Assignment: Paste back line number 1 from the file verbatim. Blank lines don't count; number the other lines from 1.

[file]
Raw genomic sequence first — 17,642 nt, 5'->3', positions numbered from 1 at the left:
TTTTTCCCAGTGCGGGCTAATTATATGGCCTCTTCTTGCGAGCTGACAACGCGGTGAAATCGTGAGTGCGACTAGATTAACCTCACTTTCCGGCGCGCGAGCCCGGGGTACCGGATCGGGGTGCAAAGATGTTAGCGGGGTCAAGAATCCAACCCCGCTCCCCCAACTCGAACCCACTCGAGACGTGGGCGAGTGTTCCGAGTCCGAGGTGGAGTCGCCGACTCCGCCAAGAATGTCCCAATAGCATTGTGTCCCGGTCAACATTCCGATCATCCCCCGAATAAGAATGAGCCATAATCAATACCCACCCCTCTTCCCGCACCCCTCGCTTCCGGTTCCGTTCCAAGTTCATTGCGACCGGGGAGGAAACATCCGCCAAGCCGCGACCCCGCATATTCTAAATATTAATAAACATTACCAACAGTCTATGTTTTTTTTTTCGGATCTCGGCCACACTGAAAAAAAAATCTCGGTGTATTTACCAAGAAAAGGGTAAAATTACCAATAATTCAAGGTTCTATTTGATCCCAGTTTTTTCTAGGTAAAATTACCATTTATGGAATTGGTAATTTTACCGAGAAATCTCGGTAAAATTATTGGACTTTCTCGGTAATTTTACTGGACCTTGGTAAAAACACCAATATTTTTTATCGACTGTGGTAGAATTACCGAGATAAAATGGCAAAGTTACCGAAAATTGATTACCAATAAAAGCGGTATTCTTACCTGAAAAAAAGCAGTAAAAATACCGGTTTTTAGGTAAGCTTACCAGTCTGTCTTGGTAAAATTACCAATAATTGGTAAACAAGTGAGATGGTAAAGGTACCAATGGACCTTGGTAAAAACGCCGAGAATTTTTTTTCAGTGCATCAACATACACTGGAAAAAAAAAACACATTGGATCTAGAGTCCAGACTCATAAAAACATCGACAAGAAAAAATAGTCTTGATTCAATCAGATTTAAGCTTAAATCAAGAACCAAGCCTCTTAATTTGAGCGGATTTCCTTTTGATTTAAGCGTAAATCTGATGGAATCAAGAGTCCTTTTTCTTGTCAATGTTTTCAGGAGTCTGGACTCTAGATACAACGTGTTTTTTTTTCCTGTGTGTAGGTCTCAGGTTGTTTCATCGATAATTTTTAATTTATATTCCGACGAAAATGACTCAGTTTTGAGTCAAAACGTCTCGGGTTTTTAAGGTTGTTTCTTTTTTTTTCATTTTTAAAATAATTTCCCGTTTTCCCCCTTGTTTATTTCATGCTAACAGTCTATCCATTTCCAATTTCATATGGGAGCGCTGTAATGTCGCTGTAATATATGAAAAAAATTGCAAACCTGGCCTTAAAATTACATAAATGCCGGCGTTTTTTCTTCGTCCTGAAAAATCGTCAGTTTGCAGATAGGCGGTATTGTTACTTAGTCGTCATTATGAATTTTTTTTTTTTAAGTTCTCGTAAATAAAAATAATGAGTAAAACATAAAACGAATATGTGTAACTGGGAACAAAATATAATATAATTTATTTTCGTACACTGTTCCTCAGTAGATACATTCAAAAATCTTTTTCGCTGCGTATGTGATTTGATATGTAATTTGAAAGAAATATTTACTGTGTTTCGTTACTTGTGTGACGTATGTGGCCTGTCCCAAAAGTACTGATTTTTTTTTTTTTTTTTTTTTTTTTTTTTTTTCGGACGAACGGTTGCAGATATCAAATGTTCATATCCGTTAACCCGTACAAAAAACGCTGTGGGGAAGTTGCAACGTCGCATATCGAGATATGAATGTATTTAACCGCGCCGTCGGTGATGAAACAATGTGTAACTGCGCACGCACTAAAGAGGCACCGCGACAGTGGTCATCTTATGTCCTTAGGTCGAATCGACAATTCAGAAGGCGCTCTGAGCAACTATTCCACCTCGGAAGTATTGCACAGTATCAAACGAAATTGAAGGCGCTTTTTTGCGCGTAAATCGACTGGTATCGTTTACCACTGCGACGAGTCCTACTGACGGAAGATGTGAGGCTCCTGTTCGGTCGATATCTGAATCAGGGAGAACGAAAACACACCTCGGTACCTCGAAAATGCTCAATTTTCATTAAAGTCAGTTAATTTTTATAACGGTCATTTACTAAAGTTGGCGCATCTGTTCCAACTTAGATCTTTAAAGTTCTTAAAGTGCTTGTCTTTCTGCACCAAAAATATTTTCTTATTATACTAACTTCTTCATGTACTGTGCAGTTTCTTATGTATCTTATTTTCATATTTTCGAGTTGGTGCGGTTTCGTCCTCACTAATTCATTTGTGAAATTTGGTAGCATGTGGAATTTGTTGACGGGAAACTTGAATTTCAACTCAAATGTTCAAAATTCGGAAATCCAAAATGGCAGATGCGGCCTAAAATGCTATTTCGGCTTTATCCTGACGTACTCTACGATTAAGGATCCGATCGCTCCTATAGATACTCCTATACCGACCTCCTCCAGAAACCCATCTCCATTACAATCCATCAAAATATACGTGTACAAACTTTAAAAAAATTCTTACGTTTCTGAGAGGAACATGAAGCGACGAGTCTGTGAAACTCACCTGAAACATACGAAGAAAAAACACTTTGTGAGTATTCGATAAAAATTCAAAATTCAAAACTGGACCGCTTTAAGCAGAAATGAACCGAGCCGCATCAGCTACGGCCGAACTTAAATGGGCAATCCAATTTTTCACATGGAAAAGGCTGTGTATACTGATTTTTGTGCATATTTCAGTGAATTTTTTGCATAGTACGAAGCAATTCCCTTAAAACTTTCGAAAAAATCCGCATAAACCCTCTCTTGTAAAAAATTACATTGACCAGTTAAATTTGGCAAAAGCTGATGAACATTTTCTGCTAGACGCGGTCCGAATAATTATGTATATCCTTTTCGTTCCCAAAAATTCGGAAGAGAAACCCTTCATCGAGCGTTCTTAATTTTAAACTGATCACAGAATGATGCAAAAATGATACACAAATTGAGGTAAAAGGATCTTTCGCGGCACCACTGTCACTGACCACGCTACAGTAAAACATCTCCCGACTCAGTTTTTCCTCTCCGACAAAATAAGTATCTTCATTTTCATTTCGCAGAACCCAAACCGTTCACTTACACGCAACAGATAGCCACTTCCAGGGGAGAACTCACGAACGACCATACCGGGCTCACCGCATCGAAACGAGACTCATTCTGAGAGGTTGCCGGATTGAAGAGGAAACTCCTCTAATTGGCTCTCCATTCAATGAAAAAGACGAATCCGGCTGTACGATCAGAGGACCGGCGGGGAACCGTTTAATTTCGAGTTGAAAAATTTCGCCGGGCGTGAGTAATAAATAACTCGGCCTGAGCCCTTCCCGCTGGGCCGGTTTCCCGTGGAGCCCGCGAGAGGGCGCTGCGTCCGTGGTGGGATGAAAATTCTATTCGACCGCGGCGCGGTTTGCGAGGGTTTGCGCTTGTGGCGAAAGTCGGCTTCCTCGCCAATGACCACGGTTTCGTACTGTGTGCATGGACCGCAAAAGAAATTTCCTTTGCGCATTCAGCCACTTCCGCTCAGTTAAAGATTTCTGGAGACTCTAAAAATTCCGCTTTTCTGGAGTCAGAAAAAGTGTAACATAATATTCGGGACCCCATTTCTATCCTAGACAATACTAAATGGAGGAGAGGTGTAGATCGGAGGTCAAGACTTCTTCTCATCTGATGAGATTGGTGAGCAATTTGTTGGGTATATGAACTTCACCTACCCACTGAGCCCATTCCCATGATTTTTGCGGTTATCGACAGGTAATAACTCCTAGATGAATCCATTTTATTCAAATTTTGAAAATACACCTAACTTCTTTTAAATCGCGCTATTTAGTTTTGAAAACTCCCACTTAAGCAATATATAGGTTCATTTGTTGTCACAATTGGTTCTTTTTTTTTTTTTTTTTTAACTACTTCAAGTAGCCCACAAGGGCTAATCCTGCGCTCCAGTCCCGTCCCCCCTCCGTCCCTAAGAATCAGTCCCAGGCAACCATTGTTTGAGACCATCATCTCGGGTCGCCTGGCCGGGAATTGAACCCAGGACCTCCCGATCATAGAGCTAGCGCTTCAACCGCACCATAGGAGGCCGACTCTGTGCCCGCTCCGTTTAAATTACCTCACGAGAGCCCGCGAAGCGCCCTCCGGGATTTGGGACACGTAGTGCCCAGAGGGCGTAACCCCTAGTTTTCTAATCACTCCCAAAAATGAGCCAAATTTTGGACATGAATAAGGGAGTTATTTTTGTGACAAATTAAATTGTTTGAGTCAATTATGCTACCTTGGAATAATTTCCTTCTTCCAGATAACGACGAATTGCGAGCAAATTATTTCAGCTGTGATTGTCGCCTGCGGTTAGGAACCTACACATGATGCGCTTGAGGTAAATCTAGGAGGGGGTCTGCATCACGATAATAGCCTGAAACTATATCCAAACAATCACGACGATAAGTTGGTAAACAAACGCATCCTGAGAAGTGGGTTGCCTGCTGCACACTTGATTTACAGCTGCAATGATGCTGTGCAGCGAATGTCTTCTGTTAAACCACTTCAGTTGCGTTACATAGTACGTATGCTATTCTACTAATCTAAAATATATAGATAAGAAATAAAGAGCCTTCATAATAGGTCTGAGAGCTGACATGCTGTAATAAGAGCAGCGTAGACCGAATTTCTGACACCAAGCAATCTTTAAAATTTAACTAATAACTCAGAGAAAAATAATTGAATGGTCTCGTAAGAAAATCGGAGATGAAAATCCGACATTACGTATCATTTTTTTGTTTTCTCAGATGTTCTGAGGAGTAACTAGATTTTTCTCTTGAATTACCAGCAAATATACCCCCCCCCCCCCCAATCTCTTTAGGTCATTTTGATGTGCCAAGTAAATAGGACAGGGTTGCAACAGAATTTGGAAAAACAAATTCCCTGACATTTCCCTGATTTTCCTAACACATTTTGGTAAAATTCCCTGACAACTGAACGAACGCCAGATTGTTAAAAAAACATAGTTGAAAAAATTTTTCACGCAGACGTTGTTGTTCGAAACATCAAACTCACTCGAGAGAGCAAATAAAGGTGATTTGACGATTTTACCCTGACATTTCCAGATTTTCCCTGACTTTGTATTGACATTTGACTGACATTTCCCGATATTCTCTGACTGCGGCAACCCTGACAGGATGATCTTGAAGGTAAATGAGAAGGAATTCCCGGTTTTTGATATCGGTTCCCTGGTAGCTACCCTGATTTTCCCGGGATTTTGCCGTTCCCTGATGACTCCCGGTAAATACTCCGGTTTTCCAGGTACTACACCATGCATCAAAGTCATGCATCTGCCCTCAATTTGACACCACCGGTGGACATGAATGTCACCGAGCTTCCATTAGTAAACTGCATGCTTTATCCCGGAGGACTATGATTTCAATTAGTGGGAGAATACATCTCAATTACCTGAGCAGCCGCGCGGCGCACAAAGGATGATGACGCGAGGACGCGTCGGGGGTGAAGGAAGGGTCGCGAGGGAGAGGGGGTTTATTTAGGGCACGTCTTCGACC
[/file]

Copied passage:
Raw genomic sequence first — 17,642 nt, 5'->3', positions numbered from 1 at the left: